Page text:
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Poster B29

Low-level acoustic feature perception differs across affective prosody

Poster Session B - Sunday, April 14, 2024, 8:00 – 10:00 am EDT, Sheraton Hall ABC

Jax Skye1 (, Jonathan Peters1, Jordan Luna1, Dorit Kliemann1, James Traer1; 1The University of Iowa

Affective prosody, encompassing intonation, stress, and rhythm, plays a pivotal role in conveying emotional information in speech. Impaired perception of affective prosody is associated with several psychiatric conditions. It remains unclear how speaker emotion might affect the perception of subtle differences in low-level acoustic features like loudness and pitch. This study investigated participants’ (n = 40 (12 male), mean age = 18 years (18-24)) ability to perceive pitch and loudness manipulations in recordings of semantically neutral sentences spoken in affective prosody (angry, happy, neutral). Accuracy in perception of acoustical feature variation was influenced by prosodically conveyed affective state for both loudness (F(1,74) = 4.3, p < .017, partial η2 = 0.1) and pitch (F(1,74) = 8.2, p < .001, partial η2 = 0.18). Participants were more sensitive to loudness for angry and neutral (both p = .033) compared to happy prosody. Pitch sensitivity was higher for neutral compared to affective prosody (angry p = .002; happy p < .001). Exploratory correlation analyses suggested associations between pitch sensitivity and socially relevant psychopathology traits: participants with higher levels of social anxiety and autistic social symptoms showed higher accuracy. In conclusion, our findings suggest that speaker emotion affects the ability of humans to hear low-level acoustical structure of speech. Additionally, perceptual accuracy may be indicative of differences in social functioning with relevance for psychopathology. Future studies, currently underway, will investigate specificity to acoustic features independent of affective prosody, individual differences in larger samples, relevance for psychiatric diagnosis, and underlying neurobiological mechanisms.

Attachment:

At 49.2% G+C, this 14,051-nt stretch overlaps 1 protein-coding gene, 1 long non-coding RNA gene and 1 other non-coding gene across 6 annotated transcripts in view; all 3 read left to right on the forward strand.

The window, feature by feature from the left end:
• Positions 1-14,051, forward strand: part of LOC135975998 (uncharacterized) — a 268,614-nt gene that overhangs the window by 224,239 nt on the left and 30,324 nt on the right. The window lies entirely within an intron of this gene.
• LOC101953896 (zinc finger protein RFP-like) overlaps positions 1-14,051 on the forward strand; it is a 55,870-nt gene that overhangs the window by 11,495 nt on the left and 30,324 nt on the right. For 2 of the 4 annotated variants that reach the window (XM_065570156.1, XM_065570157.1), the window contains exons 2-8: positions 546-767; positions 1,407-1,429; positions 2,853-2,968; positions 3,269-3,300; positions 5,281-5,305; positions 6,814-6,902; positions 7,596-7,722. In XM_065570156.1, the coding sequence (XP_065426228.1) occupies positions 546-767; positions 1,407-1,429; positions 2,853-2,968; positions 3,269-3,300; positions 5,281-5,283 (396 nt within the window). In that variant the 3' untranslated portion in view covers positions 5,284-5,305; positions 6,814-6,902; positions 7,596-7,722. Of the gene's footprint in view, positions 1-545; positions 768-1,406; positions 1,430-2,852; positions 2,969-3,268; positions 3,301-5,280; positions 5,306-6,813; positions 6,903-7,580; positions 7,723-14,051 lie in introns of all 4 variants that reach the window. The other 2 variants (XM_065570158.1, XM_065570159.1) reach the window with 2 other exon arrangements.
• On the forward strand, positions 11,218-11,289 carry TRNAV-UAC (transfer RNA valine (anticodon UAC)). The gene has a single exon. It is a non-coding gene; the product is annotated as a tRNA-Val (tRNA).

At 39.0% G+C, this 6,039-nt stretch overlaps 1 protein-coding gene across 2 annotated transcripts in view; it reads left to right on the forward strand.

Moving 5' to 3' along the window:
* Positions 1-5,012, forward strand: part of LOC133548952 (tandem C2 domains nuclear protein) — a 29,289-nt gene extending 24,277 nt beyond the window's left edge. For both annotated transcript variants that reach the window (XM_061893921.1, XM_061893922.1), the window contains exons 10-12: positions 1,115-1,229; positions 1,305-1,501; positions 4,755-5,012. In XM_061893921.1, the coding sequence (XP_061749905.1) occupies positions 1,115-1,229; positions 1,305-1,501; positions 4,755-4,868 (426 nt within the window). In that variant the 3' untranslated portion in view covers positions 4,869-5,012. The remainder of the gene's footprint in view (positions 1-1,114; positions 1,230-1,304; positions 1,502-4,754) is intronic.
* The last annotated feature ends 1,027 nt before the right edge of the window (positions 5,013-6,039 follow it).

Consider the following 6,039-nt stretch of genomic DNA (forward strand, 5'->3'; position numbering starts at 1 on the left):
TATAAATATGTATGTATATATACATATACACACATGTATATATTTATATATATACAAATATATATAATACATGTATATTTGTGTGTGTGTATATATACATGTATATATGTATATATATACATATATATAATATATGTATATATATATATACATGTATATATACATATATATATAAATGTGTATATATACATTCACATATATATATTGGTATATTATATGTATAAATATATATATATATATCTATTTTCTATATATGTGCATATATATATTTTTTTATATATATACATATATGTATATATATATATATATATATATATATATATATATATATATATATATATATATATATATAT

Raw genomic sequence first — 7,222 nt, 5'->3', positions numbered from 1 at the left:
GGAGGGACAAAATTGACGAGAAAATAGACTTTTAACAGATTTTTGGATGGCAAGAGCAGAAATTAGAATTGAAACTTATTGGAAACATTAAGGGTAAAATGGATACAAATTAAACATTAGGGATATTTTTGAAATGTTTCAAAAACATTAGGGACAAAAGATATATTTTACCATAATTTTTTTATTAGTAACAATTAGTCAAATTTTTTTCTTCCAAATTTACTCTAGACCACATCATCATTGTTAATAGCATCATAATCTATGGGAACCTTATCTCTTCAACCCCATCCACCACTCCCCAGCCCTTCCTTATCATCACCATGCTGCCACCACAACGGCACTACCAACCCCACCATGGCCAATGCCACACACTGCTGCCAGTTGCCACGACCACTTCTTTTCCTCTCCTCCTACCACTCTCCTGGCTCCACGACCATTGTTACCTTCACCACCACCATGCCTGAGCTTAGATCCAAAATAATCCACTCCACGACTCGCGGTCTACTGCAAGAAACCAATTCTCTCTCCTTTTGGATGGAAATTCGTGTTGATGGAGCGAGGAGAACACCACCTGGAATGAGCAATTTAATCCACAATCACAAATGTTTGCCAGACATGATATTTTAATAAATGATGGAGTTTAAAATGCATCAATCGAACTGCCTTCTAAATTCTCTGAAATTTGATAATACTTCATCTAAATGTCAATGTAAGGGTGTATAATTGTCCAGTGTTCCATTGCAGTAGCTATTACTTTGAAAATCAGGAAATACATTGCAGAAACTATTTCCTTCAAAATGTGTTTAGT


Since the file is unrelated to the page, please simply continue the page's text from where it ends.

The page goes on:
Topic Area: EMOTION & SOCIAL: Other


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